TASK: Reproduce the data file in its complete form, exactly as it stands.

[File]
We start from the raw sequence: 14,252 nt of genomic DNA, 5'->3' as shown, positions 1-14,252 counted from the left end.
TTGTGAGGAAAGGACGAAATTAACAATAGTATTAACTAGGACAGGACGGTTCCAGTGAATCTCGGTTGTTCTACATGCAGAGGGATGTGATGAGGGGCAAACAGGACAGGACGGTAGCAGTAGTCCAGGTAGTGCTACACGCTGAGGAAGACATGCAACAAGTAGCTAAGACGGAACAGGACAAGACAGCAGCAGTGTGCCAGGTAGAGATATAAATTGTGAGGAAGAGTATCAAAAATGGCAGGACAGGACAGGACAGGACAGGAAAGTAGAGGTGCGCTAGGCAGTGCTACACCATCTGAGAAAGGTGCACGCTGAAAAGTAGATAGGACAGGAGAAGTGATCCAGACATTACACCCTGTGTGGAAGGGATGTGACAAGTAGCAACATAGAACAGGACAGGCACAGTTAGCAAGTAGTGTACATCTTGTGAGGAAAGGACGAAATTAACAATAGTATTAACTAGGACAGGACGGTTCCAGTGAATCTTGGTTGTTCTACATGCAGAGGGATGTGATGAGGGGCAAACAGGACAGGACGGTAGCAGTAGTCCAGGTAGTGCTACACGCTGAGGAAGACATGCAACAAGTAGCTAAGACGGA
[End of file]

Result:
We start from the raw sequence: 14,252 nt of genomic DNA, 5'->3' as shown, positions 1-14,252 counted from the left end.
TTGTGAGGAAAGGACGAAATTAACAATAGTATTAACTAGGACAGGACGGTTCCAGTGAATCTCGGTTGTTCTACATGCAGAGGGATGTGATGAGGGGCAAACAGGACAGGACGGTAGCAGTAGTCCAGGTAGTGCTACACGCTGAGGAAGACATGCAACAAGTAGCTAAGACGGAACAGGACAAGACAGCAGCAGTGTGCCAGGTAGAGATATAAATTGTGAGGAAGAGTATCAAAAATGGCAGGACAGGACAGGACAGGACAGGAAAGTAGAGGTGCGCTAGGCAGTGCTACACCATCTGAGAAAGGTGCACGCTGAAAAGTAGATAGGACAGGAGAAGTGATCCAGACATTACACCCTGTGTGGAAGGGATGTGACAAGTAGCAACATAGAACAGGACAGGCACAGTTAGCAAGTAGTGTACATCTTGTGAGGAAAGGACGAAATTAACAATAGTATTAACTAGGACAGGACGGTTCCAGTGAATCTTGGTTGTTCTACATGCAGAGGGATGTGATGAGGGGCAAACAGGACAGGACGGTAGCAGTAGTCCAGGTAGTGCTACACGCTGAGGAAGACATGCAACAAGTAGCTAAGACGGA